Do… Create a timeline internally for when you want to launch the project and when you need to have the talent hired by in order to accomplish that. Ideally, you don’t want it to be too much of a rush: Although marketing and PR initiatives are often constrained by other variables, there’s a difference between balancing priorities and waiting to the last possible second.
Also, if priorities shift and the project is delayed, or if you’ve chosen a person and don’t have need of the others, do the right thing and keep all finalists updated on your decision.
Do not… GHOST! Business and career media have extensively covered the progress of ghosting from a bad dating/social practice into an even worse professional trend. Companies bemoan the ghost candidates, but the fact is, companies started it. And they continue to do it on a scale that individual candidates never could.
“I have been ghosted more times than I can count after submitting a writing or editing test. I just never hear anything again,” says longtime copy and content consultant Jamie Sanders. “In the case of one company recently, I saw some of my work show up in the emails they sent out to consumers — but they didn’t pay me for my time or ever contact me again. When I finally contacted the HR representative — over a month later — to ask whether he had any feedback he could provide, his only response was, ‘I thought I contacted you. I always close the loop with candidates.’ He had not, in fact, contacted me or closed the loop. He also didn’t answer my question.”
Candidates have little to no recourse in these situations, but they definitely keep tabs. Also, they talk amongst themselves. Thankfully, keeping a good reputation and good word of mouth is astonishingly simple.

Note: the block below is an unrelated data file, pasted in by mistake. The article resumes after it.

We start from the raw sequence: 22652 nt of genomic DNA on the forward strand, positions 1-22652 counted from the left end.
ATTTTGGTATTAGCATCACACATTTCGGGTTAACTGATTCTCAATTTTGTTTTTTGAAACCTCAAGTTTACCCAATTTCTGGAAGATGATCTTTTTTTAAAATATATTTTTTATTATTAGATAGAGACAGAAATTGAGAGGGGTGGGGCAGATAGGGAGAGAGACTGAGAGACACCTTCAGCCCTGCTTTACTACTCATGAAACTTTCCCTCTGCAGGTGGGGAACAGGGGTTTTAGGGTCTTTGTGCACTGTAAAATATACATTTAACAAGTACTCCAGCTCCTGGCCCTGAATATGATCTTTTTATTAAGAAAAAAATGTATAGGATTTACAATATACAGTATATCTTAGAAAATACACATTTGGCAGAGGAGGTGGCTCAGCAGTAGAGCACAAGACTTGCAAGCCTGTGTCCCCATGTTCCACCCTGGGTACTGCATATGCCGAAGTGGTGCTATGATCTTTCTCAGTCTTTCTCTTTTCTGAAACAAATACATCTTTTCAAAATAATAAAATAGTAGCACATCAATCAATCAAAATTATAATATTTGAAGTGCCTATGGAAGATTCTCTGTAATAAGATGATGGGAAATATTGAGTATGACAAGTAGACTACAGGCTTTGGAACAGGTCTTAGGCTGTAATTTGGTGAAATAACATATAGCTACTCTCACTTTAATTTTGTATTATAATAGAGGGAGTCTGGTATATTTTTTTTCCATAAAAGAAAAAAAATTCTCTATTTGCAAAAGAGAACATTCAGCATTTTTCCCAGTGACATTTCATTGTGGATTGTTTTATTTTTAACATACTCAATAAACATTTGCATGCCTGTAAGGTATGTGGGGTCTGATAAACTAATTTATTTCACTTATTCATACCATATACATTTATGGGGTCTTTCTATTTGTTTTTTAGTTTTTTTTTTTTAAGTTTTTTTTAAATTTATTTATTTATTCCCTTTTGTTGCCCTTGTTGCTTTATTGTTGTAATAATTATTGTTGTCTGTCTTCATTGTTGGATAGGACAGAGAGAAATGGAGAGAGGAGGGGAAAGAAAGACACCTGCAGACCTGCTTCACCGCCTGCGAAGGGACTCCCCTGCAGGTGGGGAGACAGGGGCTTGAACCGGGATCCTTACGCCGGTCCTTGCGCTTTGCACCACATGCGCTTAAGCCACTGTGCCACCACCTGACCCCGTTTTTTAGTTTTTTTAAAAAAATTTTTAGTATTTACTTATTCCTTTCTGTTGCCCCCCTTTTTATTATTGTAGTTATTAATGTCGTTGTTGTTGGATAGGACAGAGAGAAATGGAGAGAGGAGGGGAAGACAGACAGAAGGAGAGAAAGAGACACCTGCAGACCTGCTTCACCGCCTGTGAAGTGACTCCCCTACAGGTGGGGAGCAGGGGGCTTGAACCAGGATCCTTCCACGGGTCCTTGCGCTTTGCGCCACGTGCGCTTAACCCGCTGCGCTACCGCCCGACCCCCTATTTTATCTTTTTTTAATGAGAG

“I think all that’s really necessary in these situations is a “thanks so much but unfortunately it’s not a good fit,” says Sanders.”
Go forth and be a dream client. (It’s not hard.)
There’s no standard guideline that indicates what’s a reasonable ask versus an unreasonable one. Every company is free to decide what’s okay to ask talent to deliver in terms of pitch presentations, sample work and plans — but if you err on the egregious side, you’ll lose the most in-demand talent who simply refuse to jump through certain hoops. You’ll immediately come across as a difficult client to the agency/vendor candidates bidding for your business. This isn’t to say they don’t want to work with you. It’s that they’re trying to protect themselves, and they’ve been through a lot.
“I’ve found that offering as much as you can in the way of credentials and evidence of one’s track record in a sector, if it exists, is the only thing that’s worth doing,” says Holzer.
Ultimately, as a client, you want people who value their own work and their time and their track record. When you hire them, you’re hiring their values too.